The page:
all v V . We can show without difficulty that the implication sign can be reversed so that the

variational form implies the differential equation. That is, introducing the notation

a(u, v) =

(f, v) =

f v dx,

1 The reason W is called the first variation of P can be seen as follows: Replace v by v. You can always do this

since v V and V is a linear space. We then have

Z `

Z `

1

1

P(u + v) P(u) =

AEu0 v 0 + cuv f v dx + 2

AE(v 0 )2 + v 2 dx

2

0

0 2

lim

0

DP(u)(v) =

AEu0 v 0 + cuv f v dx,

where the notation is meant to suggest that DP(u) is the first derivative of P evaluated at u and this real valued

function (DP(u) : V R) is, in turn, applied to v.

we write W(u, v) = 0 in the form a(u, v) = (f, v), and suppose that the function u V satisfies

a(u, v) = (f, v), for all v V.

It then follows that u is the solution of Lu = f. This demonstration merely involves reversing the

steps that lead to the variational form, i.e., just reversing the integration by parts.2

The result of these considerations is that we can replace the original boundary value problem with

the following:

find u V such that a(u, v) = (f, v) for all v V

This is called the weak formulation of our boundary value problem (BVP), and we will point out a

few more of its features shortly, but first lets see how it leads directly to a numerical method. Let

Vn be a finite dimensional subspace of V with a system of basis vectors

j , j = 1, . . . , n, and look

P

for an approximate solution to our BVP in Vn . Thus, we take u = j uj j as a linear combination

of the basis vectors with coefficients uj to be found. Since Vn V we demand that the weak form

be satisfied for all v Vn . Using the facts that a(u, v) is symmetric, linear in each argument, and

that a(u, v) = (f, v) for all v Vn is equvalent to a(u, i ) = (f, i ), i = 1, . . . , n (since are a

system of basis vectors for Vn ), we conclude that

n

X

j=1

that is, we obtain a system of n linear equations for the unknown coefficients uj of the approximate

solution.

As a specific example, take u00 + u = x 0 < x < 1, u(0) = u(1) = 0. Since AE 1, c

1, f (x) = x, this fits into our general format with V = {v C 2 ([0, 1]) : v(0) = v(1) = 0}. We have

R1

R1

a(u, v) = 0 (u0 v 0 + uv) dx and (f, v) = 0 xv dx. Lets pick Vn as the set of all polynomials of degree

at most n + 1, n 1 on [0, 1] which satisfy p(0) = p(1) = 0. Any p V can be written in the form

p(x) = x(1 x)q(x), where q is a polynomial of degree at most n 1 (V1 consists of all multiples of

x(1 x), V2 contains all linear combination of the polynomials 1 = x(1 x), 2 = x2 (1 x), and

in general Vn is spanned by j = xj (1 x), j = 1, . . . , n.) We compute

Z 1

Z 1

2

xi+j (1 x)2 dx =

i j dx =

(k + 1)(k + 2)(k + 3) k=i+j

0

0

and

0i 0j dx =

(ixi1 (1 x) xi )(jxj1 (1 x) xj ) dx = ij

2 Since

2

(k 1)k(k + 1) k=i+j

were new to these manipulations, I will go through the details. Starting with a(u, v) integrate the first

term by parts to obtain

Z `

Z `

`

a(u, v) =

(AEu0 v)0 (AEu0 )0 v + cuv dx =

(AEu0 )0 v + cuv dx + (AEu0 v)0 ,

0

and note that the integrated terms vanish since v V vanishes at both ends of the interval. Now combine this result

with the (f, v) term to find

Z `

Z `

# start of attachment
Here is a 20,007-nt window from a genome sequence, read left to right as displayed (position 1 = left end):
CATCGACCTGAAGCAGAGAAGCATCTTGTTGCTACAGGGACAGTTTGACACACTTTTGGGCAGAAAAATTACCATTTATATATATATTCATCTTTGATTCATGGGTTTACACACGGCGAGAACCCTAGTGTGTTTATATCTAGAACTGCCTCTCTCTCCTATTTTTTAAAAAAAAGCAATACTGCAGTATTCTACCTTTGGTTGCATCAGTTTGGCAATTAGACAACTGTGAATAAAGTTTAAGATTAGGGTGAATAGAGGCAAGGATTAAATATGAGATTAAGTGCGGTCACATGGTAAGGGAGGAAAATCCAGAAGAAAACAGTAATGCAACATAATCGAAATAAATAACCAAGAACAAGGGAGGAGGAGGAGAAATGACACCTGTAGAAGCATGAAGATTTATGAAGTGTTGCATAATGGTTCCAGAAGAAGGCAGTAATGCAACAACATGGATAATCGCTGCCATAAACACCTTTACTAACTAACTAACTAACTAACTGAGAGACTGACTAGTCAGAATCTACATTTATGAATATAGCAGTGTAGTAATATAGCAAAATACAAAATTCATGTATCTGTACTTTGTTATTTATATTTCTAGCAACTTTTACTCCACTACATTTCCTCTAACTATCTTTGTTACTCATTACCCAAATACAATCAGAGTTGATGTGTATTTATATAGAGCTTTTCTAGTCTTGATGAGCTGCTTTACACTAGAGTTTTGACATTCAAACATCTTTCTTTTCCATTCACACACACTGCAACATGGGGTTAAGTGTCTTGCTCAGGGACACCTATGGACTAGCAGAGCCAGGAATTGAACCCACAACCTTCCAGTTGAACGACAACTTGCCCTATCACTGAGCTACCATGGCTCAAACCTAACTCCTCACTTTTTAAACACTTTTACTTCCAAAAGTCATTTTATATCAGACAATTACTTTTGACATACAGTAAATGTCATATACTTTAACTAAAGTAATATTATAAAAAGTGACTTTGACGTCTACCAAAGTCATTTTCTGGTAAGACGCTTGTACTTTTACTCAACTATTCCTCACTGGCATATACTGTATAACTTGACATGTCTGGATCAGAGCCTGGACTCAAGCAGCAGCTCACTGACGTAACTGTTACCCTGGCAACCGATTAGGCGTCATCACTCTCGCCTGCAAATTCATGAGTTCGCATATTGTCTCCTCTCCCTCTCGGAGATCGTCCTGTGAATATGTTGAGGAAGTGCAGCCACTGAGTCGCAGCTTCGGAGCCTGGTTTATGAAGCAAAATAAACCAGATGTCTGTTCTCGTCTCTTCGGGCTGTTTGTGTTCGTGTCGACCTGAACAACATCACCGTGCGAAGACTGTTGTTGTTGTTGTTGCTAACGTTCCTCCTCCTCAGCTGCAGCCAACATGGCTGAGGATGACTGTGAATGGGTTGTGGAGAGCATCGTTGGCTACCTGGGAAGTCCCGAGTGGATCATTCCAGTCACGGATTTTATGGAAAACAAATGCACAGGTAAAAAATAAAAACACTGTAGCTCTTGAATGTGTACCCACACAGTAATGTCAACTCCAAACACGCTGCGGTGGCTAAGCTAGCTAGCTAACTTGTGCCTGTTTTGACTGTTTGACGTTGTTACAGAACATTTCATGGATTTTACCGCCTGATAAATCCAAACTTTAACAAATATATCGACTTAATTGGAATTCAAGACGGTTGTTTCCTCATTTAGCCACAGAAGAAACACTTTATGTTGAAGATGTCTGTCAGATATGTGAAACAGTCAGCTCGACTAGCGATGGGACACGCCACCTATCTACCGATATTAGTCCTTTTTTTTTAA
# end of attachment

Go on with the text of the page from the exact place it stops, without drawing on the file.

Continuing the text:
(AEu0 )0 + cu f v dx =

(Lu f )v dx = 0

0

Finally, observe that unless Lu f = 0 the above integral cannot vanish. For example, suppose Lu f > 0 throught

some subinterval I = (x1 , x2 ) [0, `] and vanishes in [0, `] I, then is is easy to construct a v V such that

v(x) > 0, x I and v = 0 outside of I. Such a v would make the integral positive rather than zero.

and finally

Z

0

xi dx =

xi+1 (1 x) dx =

1

.

(i + 2)(i + 3)

2ij

2

kij = a(i , j ) =

+

(k 1)k(k + 1) (k + 1)(k + 2)(k + 3) k=i+j

(called theP

stiffness matrix) and fi = (f, i ) (the load vector) after which we need to solve the linear

n

equations j=1 ki juj = fi , i = 1, . . . , n. Lets progam the above procedure

function [x,u]=myode(n,m)

%

function [x,u]=myode(n,m)

% Inputs: n=dimension of approximating subspace

%

m: solution computed at points x=linspace(0,1,m)

% Outputs: x and u(x) with u the numerical solution at x

%

kstif=zeros(n,n);

fload=zeros(n,1);

for i=1:n

fload(i)=1/((i+2)*(i+3));

for j=1:n

s=i+j;

kstif(i,j)=2*(i*j/((s-1)*s*(s+1)) +1/((s+1)*(s+2)*(s+3)));

end

end

ucoef=kstif\fload;

x=linspace(0,1,m);

u=zeros(1,m);

for i=1:n

u=u+ucoef(i)*poly(i,x);

end

%================================

function y=poly(i,x)

y=(x.^i).*(1-x);

Running this program gives close agreement with the exact solution, u(x) = x sinh(x)/ sinh(1) as

shown in the plot below.

0.06

0.05

0.04

0.03

0.02

0.01

0.1

0.2

0.3

0.4

0.5

0.6

0.7

0.8

0.9

where the circles represent the exact solution, and the line the n = 2 numerical approximation. A

more quantative comparison gives

>> [x,u2]=myode(2,11);

>> [x,u4]=myode(4,11);

>> yy=x-sinh(x)/sinh(1);

>> output=[x;yy;u2;u4];

>> fprintf(%10s %10s %10s %10s\n,x,uexac,n=2, n=4)...

;fprintf(%10.6f %10.6f %10.6f %10.6f\n,output)

x

uexac

n=2

n=4

0.000000

0.000000

0.000000

0.000000

0.100000

0.014766

0.014594

0.014766

0.200000

0.028680

0.028550

0.028680

0.300000

0.040878

0.040890

0.040878

0.400000

0.050483

0.050638

0.050483

0.500000

0.600000

0.700000

0.800000

0.900000

1.000000

0.056591

0.058260

0.054507

0.044295

0.026518

0.000000

0.056818

0.058452

0.054564

0.044178

0.026315

0.000000

0.056590

0.058260

0.054508

0.044295

0.026518

0.000000